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Rethinking How You Measure Productivity

There's nothing like working remotely to challenge entire sets of assumptions. For many people in the workforce, it's the time spent in the office or at meetings that's the primary metric for productivity - but with a remote work setup, it's impossible for managers to know when employees are at a desk or on calls.

Furthermore, many employees won't have the latitude to spend an unbroken eight-plus hours at work right now, as some may be also juggling home schooling and partners also trying to use home technology to get work done.

To move your team forward with the collaboration, trust, and purpose needed to maintain productivity, you as an employer might need to reconsider how you measure productivity. That's true both during this time in quarantine and beyond, should remote work become a resource you want to add to your toolkit.

Robin Mack, CEO of Mack Global, suggests that managers set expectations and measure results in the same way a professor might. When assigning a project or paper, a professor outlines the expected components: a word or page limit, the content that must be included, a certain number of sources, and so on. When a student turns in the completed project, they are graded on how well they met those expectations, and on whether or not they understood and completed the assignment within those parameters.

What a professor doesn't ask her students, Mack says, is where they were when they put in the work, or whether they worked on it during certain hours. In other words: having butts in seats isn't the most efficient way to measure productivity. It's the outcome that counts. But in order for employees to meet the expected outcome, managers and employees have to work together to set those expectations.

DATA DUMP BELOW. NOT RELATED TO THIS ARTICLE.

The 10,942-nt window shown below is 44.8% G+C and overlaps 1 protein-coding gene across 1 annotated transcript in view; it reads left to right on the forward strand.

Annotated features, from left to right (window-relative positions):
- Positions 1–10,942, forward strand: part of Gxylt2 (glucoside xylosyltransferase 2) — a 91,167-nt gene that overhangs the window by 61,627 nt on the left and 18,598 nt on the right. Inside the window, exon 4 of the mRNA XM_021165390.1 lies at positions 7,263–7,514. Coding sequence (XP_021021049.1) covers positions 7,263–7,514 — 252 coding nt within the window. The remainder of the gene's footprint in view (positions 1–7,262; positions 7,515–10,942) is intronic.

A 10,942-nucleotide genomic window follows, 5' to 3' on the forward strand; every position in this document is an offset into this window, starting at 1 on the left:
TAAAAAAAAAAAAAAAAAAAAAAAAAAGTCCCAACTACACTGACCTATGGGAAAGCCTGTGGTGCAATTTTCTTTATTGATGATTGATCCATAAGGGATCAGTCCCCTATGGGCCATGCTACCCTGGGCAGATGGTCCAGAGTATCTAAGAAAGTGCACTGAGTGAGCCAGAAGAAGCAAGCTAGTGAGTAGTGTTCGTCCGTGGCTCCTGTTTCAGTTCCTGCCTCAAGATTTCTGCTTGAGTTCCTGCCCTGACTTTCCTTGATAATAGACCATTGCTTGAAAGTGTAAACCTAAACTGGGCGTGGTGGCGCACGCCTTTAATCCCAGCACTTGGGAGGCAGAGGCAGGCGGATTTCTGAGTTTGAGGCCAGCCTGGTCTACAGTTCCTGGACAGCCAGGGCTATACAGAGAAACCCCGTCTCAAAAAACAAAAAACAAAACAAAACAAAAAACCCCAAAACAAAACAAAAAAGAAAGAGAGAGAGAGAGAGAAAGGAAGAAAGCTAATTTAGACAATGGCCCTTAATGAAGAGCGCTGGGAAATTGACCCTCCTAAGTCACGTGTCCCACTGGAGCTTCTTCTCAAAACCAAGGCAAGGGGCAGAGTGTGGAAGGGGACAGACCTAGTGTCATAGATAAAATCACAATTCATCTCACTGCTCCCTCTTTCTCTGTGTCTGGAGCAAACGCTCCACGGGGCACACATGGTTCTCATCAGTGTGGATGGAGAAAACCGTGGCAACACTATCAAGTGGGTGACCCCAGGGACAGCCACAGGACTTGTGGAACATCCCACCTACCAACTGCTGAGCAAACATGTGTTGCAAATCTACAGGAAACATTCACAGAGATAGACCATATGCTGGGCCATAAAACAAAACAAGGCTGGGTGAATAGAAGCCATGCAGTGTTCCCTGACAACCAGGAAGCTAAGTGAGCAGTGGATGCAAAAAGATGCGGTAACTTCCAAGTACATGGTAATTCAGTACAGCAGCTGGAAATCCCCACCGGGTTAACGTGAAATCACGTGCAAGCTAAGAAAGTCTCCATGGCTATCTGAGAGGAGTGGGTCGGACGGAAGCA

Elizabeth Frisch, founder and CXO of Movability member Thrival Company, says "schedule weekly check-ins, even if it’s just 15 or 20 minutes. In the check-in ask 'What are your goals for telework projects this week and are you having any issues?' Bottom line though, be very clear BEFORE they go home to telework how you evaluate their job performance. Data has shown that the highest performing, most successful organizations do not manage employees based on whether they can see them, but on clear metrics that demonstrate they are successful at their jobs whether you see them or not."

Frisch says that on a more long-term basis, managers can solicit feedback using surveys. Routine (at least annual surveys) can help managers analyze and address telework issues.

Are you an employer or an employee trying to adjust to remote work? Let us know your ideas, challenges, and thoughts about that and other telework topics!

Does your workplace need customized support to create a remote work structure? Movability can help! Contact Kate Harrington to learn more.